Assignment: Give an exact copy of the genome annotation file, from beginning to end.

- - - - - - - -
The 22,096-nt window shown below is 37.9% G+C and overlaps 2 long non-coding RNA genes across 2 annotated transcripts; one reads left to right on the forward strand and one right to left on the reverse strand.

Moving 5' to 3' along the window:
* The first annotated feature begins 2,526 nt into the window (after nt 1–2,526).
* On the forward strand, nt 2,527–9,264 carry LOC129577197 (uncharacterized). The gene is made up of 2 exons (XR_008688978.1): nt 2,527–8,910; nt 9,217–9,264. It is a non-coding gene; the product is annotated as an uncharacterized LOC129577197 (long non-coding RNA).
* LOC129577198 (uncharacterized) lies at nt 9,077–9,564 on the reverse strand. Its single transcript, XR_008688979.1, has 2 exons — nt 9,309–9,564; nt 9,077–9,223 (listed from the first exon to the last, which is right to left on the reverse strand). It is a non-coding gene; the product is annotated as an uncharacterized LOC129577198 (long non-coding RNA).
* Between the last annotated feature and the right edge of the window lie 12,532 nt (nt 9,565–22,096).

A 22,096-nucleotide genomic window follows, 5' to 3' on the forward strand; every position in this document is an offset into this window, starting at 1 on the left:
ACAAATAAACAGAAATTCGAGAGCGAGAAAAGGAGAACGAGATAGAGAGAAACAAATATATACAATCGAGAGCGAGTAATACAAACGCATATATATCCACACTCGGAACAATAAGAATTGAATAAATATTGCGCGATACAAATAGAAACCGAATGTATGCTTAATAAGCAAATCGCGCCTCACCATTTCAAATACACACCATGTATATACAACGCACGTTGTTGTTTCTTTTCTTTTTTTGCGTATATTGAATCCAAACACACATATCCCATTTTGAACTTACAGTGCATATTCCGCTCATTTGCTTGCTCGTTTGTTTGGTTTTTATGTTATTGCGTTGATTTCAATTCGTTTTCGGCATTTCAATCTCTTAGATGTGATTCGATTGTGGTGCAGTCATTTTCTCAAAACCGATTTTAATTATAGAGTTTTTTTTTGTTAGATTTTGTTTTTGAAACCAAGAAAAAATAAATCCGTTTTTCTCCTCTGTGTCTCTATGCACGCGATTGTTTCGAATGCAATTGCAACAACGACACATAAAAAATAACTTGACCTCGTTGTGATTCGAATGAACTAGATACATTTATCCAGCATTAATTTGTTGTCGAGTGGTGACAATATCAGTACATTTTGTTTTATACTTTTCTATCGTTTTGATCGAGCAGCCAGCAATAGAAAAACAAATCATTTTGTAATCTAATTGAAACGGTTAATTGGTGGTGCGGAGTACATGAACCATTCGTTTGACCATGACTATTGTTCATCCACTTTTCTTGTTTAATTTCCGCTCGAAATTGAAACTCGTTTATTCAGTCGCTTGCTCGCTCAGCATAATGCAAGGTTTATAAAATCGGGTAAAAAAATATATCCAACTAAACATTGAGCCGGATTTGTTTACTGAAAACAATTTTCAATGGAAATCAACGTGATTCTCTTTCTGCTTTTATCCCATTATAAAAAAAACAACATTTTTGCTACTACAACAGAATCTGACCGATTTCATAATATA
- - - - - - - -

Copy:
The 22,096-nt window shown below is 37.9% G+C and overlaps 2 long non-coding RNA genes across 2 annotated transcripts; one reads left to right on the forward strand and one right to left on the reverse strand.

Moving 5' to 3' along the window:
* The first annotated feature begins 2,526 nt into the window (after nt 1–2,526).
* On the forward strand, nt 2,527–9,264 carry LOC129577197 (uncharacterized). The gene is made up of 2 exons (XR_008688978.1): nt 2,527–8,910; nt 9,217–9,264. It is a non-coding gene; the product is annotated as an uncharacterized LOC129577197 (long non-coding RNA).
* LOC129577198 (uncharacterized) lies at nt 9,077–9,564 on the reverse strand. Its single transcript, XR_008688979.1, has 2 exons — nt 9,309–9,564; nt 9,077–9,223 (listed from the first exon to the last, which is right to left on the reverse strand). It is a non-coding gene; the product is annotated as an uncharacterized LOC129577198 (long non-coding RNA).
* Between the last annotated feature and the right edge of the window lie 12,532 nt (nt 9,565–22,096).

A 22,096-nucleotide genomic window follows, 5' to 3' on the forward strand; every position in this document is an offset into this window, starting at 1 on the left:
ACAAATAAACAGAAATTCGAGAGCGAGAAAAGGAGAACGAGATAGAGAGAAACAAATATATACAATCGAGAGCGAGTAATACAAACGCATATATATCCACACTCGGAACAATAAGAATTGAATAAATATTGCGCGATACAAATAGAAACCGAATGTATGCTTAATAAGCAAATCGCGCCTCACCATTTCAAATACACACCATGTATATACAACGCACGTTGTTGTTTCTTTTCTTTTTTTGCGTATATTGAATCCAAACACACATATCCCATTTTGAACTTACAGTGCATATTCCGCTCATTTGCTTGCTCGTTTGTTTGGTTTTTATGTTATTGCGTTGATTTCAATTCGTTTTCGGCATTTCAATCTCTTAGATGTGATTCGATTGTGGTGCAGTCATTTTCTCAAAACCGATTTTAATTATAGAGTTTTTTTTTGTTAGATTTTGTTTTTGAAACCAAGAAAAAATAAATCCGTTTTTCTCCTCTGTGTCTCTATGCACGCGATTGTTTCGAATGCAATTGCAACAACGACACATAAAAAATAACTTGACCTCGTTGTGATTCGAATGAACTAGATACATTTATCCAGCATTAATTTGTTGTCGAGTGGTGACAATATCAGTACATTTTGTTTTATACTTTTCTATCGTTTTGATCGAGCAGCCAGCAATAGAAAAACAAATCATTTTGTAATCTAATTGAAACGGTTAATTGGTGGTGCGGAGTACATGAACCATTCGTTTGACCATGACTATTGTTCATCCACTTTTCTTGTTTAATTTCCGCTCGAAATTGAAACTCGTTTATTCAGTCGCTTGCTCGCTCAGCATAATGCAAGGTTTATAAAATCGGGTAAAAAAATATATCCAACTAAACATTGAGCCGGATTTGTTTACTGAAAACAATTTTCAATGGAAATCAACGTGATTCTCTTTCTGCTTTTATCCCATTATAAAAAAAACAACATTTTTGCTACTACAACAGAATCTGACCGATTTCATAATATA